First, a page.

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About 4 percent of men may unknowingly be raising a child that really belongs to the mailman or some other guy, researchers speculate in a new study.
Here's the real news: With modern methods, the truth will become known more frequently.
Researchers pawed through a host of scientific articles published around the world from 1950 through last year. The perceived "paternal discrepancy rate," as it is called, ranges from less than 1 percent to as high as 30 percent in the various studies. Most researchers believe the rate is less than 10 percent.
The author's settled on four percent -- one in 25 families -- in a new article in the Journal of Epidemiology and Community Health.
The actual figure will likely become clearer as more people undergo DNA profiling and genetic testing, the researchers say. In the United States, rates of paternity testing alone more than doubled to 310,490 between 1991 and 2001, they note.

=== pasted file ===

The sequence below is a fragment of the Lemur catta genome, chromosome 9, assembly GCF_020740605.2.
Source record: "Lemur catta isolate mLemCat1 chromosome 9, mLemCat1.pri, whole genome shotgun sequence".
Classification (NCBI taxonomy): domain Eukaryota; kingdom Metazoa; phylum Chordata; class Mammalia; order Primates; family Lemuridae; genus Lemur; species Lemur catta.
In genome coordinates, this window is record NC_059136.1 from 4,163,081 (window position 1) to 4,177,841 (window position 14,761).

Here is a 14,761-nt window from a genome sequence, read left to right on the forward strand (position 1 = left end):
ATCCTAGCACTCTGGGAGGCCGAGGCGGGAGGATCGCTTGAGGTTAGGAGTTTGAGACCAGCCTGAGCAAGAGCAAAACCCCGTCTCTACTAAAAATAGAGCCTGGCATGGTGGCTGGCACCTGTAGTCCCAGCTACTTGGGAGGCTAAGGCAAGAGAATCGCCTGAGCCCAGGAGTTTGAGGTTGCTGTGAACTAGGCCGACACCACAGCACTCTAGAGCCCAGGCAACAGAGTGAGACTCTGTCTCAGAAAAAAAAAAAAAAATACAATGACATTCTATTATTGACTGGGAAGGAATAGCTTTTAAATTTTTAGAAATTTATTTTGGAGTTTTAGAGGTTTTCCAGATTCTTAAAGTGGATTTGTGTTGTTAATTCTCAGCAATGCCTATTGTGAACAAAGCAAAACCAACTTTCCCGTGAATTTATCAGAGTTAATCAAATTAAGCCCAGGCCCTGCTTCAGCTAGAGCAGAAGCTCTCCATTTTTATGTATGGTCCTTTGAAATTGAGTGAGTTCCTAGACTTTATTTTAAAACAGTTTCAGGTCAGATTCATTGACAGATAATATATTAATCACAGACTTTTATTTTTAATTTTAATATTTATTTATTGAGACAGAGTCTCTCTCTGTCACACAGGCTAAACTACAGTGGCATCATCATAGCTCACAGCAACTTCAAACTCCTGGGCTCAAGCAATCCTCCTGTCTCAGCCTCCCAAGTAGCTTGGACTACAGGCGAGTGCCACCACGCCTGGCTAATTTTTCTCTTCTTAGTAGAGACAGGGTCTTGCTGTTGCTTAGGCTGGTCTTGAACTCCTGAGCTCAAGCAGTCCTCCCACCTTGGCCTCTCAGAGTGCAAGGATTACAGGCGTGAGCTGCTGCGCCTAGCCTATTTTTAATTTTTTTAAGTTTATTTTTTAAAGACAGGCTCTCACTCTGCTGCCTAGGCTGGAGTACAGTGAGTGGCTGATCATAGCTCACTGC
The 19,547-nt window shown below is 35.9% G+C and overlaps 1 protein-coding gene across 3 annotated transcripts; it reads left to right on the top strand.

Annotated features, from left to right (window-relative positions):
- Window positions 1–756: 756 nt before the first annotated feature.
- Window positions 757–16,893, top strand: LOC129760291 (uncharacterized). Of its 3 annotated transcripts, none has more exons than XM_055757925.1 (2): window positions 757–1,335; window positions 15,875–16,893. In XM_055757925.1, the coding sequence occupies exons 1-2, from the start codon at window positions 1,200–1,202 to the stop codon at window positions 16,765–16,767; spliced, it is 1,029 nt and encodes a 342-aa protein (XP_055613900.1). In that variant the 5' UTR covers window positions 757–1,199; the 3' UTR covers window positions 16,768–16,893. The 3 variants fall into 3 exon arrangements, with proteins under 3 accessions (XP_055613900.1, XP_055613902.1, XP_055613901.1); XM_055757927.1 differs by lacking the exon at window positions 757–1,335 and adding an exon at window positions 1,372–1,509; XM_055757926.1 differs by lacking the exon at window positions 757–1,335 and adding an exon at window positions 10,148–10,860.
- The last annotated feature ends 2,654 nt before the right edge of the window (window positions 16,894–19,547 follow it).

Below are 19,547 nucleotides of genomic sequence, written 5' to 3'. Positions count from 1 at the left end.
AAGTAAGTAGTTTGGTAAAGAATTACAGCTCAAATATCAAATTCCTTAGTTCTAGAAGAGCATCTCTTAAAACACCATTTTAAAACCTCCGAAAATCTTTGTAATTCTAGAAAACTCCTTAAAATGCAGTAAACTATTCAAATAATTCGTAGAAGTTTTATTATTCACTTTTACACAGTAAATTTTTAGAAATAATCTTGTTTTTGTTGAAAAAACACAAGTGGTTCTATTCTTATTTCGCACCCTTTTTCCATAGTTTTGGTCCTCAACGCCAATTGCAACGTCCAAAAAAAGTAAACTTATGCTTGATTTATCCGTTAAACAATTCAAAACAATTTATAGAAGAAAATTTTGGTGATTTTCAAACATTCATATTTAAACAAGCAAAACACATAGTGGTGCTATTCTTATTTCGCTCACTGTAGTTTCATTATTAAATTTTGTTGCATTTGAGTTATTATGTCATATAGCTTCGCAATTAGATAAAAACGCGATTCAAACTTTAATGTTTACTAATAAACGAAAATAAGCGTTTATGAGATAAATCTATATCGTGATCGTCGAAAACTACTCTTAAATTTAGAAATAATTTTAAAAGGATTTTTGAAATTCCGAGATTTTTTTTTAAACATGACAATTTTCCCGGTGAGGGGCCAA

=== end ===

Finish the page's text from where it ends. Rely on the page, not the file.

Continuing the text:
But there are other tests on the rise that could have the unintended effect of revealing a child to belong to another man.
DNA testing is becoming more common in courts, health care systems and in cases of organ transplants. Perhaps the most widespread use on the horizon is to diagnose susceptibility to hereditary diseases. Are you likely to get Alzheimer's or die from a heart attack or cancer? Medicine promises to one day let you know, should you want to.
Eventually, the researchers argue, there will be a greater need for support services and guidance on how to disclose paternal discrepancy.
"In a society where services and life decisions are increasingly influenced by genetics, our approach to [paternal discrepancy] cannot be simply to ignore this difficult issue," the authors write.